Ilang-ilang gubat

Family • Annonaceae - Desmos cochinchinensis Lour. - DWARF YLANG YLANG SHRUB - Chia ying chao Scientific names Desmos cochinchinensis Lour. Unona cochinchinensis Lour. Desmos chinensis Lour. Unona chinensis Lour. Desmos hancei Merr. Unona desmos Dunal Desmos velutinus Hance Unona velutina Hance Unona cabog Blanco Common names Dwarf ylang-ylang shrub (Engl.) Ilang-ilang gubat (Tag.) Ylang-Ylang gubat (Tag.) Chia ying chao (Chin.) Botany Ilang-ilang gubat is a rather small erect or climbing shrub, 1.5 to 3 meters height. Leaves are oblong to oblong-ovate, 8 to 15 centimeters long, pointed at the tip and rounded at the base, and nearly smooth. Flowers are yellowish white, solitary on a 2- to 5-centimeter long peduncle, borne opposite or nearly opposite to leaflets. Calyx are 3, ovate, 3 to 5 millimeters long. Corolla are 6, fixed, arranged in 2 whorls, oblong or oblong-lanceolate, 3 to 4 centimeters long, the outer whorl bigger than the inner one; stamens numerous. Peduncle extra-axillary, about 5 centimeters long, with one flower. Sepals are ovate-lanceolate, about 1.5 centimeters long. Petals are somewhat hairy, yellow, fragrant, 4 to 5 centimeters long. Fruits are dehiscent, peduncled, arranged in dense clusters, 2 to 5 centimeters long, 1 to 7 seeded. Additional Sources and Suggested Readings (1) Studies on the chemical constituents of the root of Desmos cochinchinensis Lour. / Liao SX, Han GY, Zhang YR, Zheng QT, He CH. / Yao Xue Xue Bao. 1989;24(2):110-3. / (2) New Cytotoxic Fatty Acid from Desmos cochinchinensis (Annonaceae) / Nan-Jun Sun, David K. Ho et al / 10.1080/10575639508043184 / Natural Product Research, Volume 7, Issue 1 August [...]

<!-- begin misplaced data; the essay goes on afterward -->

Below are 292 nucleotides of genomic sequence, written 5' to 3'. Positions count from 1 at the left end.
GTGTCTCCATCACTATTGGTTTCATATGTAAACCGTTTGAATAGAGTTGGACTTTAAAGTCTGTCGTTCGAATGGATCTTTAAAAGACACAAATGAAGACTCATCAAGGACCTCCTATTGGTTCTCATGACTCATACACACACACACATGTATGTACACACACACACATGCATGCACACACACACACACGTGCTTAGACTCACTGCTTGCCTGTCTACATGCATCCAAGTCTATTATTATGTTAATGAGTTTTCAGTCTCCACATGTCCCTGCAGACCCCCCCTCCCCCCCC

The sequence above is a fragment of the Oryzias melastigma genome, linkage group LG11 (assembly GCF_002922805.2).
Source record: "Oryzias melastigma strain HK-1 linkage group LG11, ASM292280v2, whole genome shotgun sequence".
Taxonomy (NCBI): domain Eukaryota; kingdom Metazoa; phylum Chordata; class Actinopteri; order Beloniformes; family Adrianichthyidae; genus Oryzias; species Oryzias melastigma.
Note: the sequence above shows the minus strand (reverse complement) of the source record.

Indian borage

Family • Boraginaceae - Trichodesma indicum (Linn.) R. Br. Scientific names Trichodesma indicum (Linn.) R. Br. Trichodesma hirsutum Trichodesma amplexicaule Borago indica Linn. Common names Indian borage (Engl.) Other vernacular names COUNTRY: Name GUJARATI: Undhanphuli. HINDI: Chhota kalpa. KANNADA: Katte tume soppu. SANSKRIT: Adhapuspi. TAMIL: Kavizhthumbai. Botany Trichodesma indicum is an erect, spreading, branched, annual herb, about 50 centimeters in height. Leaves are stalkless, opposite, lanceolate, 2 to 8 centimeters long, pointed at the tip, and heart-shaped at the base; the upper surfaces clothed with stiff hairs arising from circular tubercles, the lower surfaces less densely villous. Flowers occur singly in the axils of the leaves. Calyx is green, hairy, and 1 to 1.3 centimeters long, with pointed lobes. Corolla is pale blue, with the limb about 1.5 centimeters in diameter, and the lobes pointed. Fruit is ellipsoid, and enclosed by the calyx. Nutlets are about 5 millimeters long, and rough on the inner surface. Additional Sources and Suggested Readings (1) Adhakpuspi, Indian Medicinal Plant / IndianetZone (2) Anti-inflammatory activity of alkanoids and triterpenoids from Trichodesma amplexicaule Roth / Singh, B.; Sahu, P.M.; Lohiya, R.K.; Sharma, M.K.; Singh, H.L.; Singh, S. / Phytomedicine: International Journal of Phytotherapy & Phytopharmacology / FreeLibrary by Farlex (3) Indian Borage / Indian common names / Flowers of India (4) Antimicrobial Potential of Tropical Plant Trichodesma indicum and Trichodesma sedgwickianum / S.S. Saboo, G.G. Tapadiya and S.S. Khadabadi / Research Journal of Microbiology, 2013, Vol 8, No 1, pp 63-69 / DOI: 10.3923/jm.2013.63.69 (5) Anti-venom potential of Pakistani medicinal plants: inhibition of [...]